Vitamin E – The Anti-Aging Vitamin
Vitamin E has been making headlines in recent years, as its worth as a fighter of aging, cancer and other conditions has been widely studied. It has long been linked to combating wrinkles and protecting the skin, and it is well known as an anti-oxidant vitamin. Vitamin E protects cells from oxidation and neutralizes free radicals in the body. This is a trait shared by many other vitamins, but this vitamin seems to have the unique ability to protect other anti-oxidants in the body.
Vitamin E has shown great promise in preventing degenerative diseases, making it a popular choice with older Americans. Vitamin E, however, is important to young people as well – particularly those men who are seeking to increase their level of overall health and fitness. The ability of vitamin E to maintain healthy levels of red blood cells has led many to believe it has the ability to increase stamina and endurance. In addition, vitamin E is popular with fitness enthusiasts, due to its ability to alleviate joint pain and inflammation.
Nuts, oils and seeds are all great sources. Other sources include grains, spinach, avocado, seafood, beef, apples and celery.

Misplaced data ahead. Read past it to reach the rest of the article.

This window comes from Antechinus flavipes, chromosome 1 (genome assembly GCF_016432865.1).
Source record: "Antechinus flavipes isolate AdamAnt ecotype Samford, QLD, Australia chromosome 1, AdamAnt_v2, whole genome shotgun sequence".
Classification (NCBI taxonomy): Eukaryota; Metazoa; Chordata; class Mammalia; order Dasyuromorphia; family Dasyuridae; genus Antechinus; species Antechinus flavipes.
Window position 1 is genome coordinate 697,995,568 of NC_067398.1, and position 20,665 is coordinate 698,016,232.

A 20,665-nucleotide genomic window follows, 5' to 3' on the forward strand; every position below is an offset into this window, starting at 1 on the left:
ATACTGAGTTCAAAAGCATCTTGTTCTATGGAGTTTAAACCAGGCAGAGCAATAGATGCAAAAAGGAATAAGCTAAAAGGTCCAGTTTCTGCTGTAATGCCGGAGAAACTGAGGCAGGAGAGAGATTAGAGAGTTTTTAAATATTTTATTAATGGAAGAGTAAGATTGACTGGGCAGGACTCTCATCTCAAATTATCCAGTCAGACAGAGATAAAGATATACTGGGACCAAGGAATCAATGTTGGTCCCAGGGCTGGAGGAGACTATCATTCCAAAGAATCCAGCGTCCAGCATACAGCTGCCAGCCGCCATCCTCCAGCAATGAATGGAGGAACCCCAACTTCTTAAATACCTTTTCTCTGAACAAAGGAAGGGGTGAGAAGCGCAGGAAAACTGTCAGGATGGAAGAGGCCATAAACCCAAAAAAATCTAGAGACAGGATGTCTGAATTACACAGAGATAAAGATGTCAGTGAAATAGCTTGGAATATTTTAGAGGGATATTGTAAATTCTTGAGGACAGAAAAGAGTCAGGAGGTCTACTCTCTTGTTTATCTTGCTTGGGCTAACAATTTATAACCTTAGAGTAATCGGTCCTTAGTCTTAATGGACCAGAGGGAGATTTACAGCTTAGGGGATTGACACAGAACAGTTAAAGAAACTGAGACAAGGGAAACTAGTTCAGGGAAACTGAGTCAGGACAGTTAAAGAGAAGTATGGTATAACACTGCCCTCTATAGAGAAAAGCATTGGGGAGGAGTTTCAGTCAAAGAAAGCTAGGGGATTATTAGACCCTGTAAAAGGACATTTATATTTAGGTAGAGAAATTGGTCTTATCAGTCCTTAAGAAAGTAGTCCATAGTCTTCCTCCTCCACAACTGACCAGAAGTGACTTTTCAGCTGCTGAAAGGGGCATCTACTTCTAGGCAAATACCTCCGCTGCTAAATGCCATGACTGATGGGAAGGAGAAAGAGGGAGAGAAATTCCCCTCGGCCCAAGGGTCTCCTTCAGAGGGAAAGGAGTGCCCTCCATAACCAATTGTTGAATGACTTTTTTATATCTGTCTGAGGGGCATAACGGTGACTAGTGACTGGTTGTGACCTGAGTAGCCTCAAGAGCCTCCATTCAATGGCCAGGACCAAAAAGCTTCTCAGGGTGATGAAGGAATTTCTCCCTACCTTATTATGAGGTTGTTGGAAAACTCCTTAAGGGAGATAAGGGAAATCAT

The Reference Daily Intake (RDI) is 30 IU.
Vitamin E consists of eight substances called tocopherols. The most active of these substances are alpha, beta, delta and gamma. There are natural and synthetic forms of all the tocopherols. D-alpha tocopherol is the naturally occurring form, while D,L-alpha tocopherol is the synthetic form. Recent studies indicate that the natural form (the D-alpha form) is the most absorbable and most potent. When buying this vitamin in supplement form, look for D-alpha tocopherol in the list of ingredients to ensure you are getting the natural form. Ideally, you also want to look for supplements that have mixed tocopherols since that is how they exist in food. Most supplements, however, have only alpha-tocopherol because it is the most active form.
The most common dosage is 400 IU, with many supplements providing 800 to 1000 IU doses. Vitamin E supplements should be stored in a cool, dark place. Vitamin E combines well with vitamins A and C, with the B-vitamins, and with calcium, carbohydrates, fats and proteins.
Side Effects & Toxicity
Doses of over 1200 IU have been shown to cause diarrhea, and doses as low as 800 IU can cause abdominal pain.
Symptoms of Deficiency
Vitamin E stores very well in the body, and documented cases of deficiency are quite rare. Some signs of possible deficiency are fatigue, low fertility, acne, and gallstones. Deficiencies in pregnant women can lead to miscarriage. Fortunately, vitamin E deficiency is rarely seen.